Julie Wallace has always wanted to write. Trying to escape the Great Depression, Julie’s father buys the Alderton Sentinel, a small-town newspaper in flood-prone Alderton, Pennsylvania, and moves his family there. As flash floods ominously increase, Julie’s investigative reporting uncovers secrets that could endanger the entire community.
When a devastating tragedy follows a shocking revelation, Julie’s courage and strength are tested. Will truth and justice win, or will Julie lose everything she holds dear?
Senior year of high school, Julie’s family uproots and moves to a new town, where her father has just invested their entire savings into a floundering newspaper. Town tensions are high between the “lowlanders” and the industrial big-wigs, with unionization threats, demanding better working conditions and higher wages in the slum-like steel mill workers. On top of it all, the dam holding back the man made lake above the town, threatens to spill it’s banks.
In all of this, Julie is just a girl with high ideals, struggling with the changes, and writing in her journal. Since you’re reading from her perspective, you get to observe her thoughts on everything from the eligible bachelors in town to her desire to write and expose the truth. She’s naive, a troublemaker, and above all, extremely relate-able.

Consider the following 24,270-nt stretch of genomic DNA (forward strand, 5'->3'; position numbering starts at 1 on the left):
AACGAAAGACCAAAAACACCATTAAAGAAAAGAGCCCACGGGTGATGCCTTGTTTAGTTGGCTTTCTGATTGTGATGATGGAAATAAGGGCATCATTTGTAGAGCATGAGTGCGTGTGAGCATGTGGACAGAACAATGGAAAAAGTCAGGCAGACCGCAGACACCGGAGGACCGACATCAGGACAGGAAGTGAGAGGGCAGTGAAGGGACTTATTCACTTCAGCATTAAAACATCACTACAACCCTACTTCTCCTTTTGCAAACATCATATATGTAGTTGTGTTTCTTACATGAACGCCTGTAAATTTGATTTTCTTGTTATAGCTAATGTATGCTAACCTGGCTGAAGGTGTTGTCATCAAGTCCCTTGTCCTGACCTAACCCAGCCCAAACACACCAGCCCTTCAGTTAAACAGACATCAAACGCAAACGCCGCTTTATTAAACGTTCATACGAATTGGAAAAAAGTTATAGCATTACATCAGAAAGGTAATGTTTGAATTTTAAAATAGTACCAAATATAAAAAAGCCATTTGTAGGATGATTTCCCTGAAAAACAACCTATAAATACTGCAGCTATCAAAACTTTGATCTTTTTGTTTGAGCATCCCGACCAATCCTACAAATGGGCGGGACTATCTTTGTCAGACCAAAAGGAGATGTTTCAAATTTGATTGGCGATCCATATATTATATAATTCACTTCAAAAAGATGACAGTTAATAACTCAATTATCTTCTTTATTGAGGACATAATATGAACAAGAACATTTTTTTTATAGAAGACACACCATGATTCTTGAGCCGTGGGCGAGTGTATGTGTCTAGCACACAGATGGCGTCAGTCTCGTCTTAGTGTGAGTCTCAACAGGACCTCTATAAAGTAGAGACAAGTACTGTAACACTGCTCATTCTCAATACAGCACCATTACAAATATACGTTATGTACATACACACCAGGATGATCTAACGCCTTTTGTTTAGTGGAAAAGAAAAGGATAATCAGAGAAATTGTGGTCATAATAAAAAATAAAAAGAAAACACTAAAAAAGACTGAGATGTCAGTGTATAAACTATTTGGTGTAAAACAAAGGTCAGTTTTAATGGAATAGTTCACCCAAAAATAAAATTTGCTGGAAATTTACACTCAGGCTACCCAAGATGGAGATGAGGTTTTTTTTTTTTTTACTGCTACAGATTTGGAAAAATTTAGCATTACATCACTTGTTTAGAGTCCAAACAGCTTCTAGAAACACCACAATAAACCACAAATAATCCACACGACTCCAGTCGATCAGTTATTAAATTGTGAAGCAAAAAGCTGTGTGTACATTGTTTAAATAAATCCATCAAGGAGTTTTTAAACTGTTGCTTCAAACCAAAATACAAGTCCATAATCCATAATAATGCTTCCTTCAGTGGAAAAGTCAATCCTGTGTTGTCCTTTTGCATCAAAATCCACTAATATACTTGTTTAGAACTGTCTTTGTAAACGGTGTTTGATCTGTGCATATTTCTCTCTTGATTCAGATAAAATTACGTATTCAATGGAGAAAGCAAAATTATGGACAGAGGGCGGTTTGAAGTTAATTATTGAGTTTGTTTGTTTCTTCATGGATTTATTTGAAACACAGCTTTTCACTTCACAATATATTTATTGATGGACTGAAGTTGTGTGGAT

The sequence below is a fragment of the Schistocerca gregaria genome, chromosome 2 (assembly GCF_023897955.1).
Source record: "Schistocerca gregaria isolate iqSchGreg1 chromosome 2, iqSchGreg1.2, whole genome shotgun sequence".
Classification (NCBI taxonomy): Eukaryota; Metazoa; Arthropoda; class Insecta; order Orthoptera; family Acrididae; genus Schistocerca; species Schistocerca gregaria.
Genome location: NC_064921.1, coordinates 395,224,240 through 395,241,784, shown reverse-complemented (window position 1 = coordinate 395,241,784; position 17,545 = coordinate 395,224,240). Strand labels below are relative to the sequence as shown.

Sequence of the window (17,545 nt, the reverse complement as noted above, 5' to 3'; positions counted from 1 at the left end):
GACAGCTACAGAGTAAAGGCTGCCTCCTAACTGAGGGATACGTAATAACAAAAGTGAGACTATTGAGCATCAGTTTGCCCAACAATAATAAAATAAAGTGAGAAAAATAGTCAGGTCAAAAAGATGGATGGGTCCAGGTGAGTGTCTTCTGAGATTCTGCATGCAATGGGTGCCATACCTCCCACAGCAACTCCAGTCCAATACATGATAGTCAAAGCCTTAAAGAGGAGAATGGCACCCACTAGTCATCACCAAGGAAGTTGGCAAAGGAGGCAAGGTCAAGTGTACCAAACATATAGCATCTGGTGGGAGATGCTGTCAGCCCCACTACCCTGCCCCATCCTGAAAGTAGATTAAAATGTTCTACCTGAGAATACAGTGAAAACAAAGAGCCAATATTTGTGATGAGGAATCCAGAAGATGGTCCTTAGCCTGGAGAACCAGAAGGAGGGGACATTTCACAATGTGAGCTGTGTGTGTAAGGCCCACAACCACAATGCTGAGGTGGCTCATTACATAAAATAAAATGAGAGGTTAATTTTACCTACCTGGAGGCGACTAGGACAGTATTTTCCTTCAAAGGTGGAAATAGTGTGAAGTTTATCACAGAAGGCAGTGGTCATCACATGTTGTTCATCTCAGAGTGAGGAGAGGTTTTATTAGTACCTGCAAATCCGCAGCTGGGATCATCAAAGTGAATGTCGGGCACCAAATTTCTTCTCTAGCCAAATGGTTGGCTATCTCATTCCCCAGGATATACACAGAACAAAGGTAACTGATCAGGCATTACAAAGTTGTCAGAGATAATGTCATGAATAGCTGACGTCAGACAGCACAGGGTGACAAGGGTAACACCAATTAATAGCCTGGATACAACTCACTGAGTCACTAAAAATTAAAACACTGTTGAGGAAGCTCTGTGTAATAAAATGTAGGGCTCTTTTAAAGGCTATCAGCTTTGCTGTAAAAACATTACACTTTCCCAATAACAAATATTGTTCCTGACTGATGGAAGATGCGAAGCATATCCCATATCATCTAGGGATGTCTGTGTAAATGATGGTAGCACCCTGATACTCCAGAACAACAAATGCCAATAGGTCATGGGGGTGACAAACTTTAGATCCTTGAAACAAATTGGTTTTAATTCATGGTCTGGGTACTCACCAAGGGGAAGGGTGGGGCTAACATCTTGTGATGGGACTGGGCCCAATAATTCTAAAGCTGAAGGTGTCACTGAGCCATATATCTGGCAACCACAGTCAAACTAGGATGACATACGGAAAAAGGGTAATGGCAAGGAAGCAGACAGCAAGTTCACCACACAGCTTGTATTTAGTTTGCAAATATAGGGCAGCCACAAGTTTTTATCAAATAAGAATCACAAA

She and others in this book also struggle with many questions about God–how God allows bad things to happen to good people; how to have a personal relationship with God; what Christians are called to do about evil in the world. The young pastor in town represents the ideaology of the Social Gospel movement, which preached doing the works of Christ almost to the point where some believed that was entirely the way of salvation. Mr. Wallace (Julie’s father) and Dean (a local Steel worker) balance out that way of thinking, showing that with a true relationship with God, He will call you to many ways of ministry. This depiction of inner-questioning in the book was extremely enlightening and leads readers in a way that is neither preachy nor didactic.
The story picks up slowly, and is the most interesting in the last two-thirds of the book, but the first part is essential for establishing the Wallace family background and that of the town. If you get stuck, push through, because this book is definitely worth reading.
In addition to everything happening with Julie’s career as a newspaper journalist, the book also focuses on her potential suitors, at least four serious ones! Man, if only I was that popular in high school. Julie takes casual dating lightly, and declines most boys’ offers to drive her up to Lookout Point for some “necking”. Julie is a proper young girl but genuinely feels her human desires and there are a few kissing scenes that are quite intense. There are also several instances of bad language, but it is treated in a good way. Because of that and other factors, I would recommend this book to a Young Adult to Adult audience.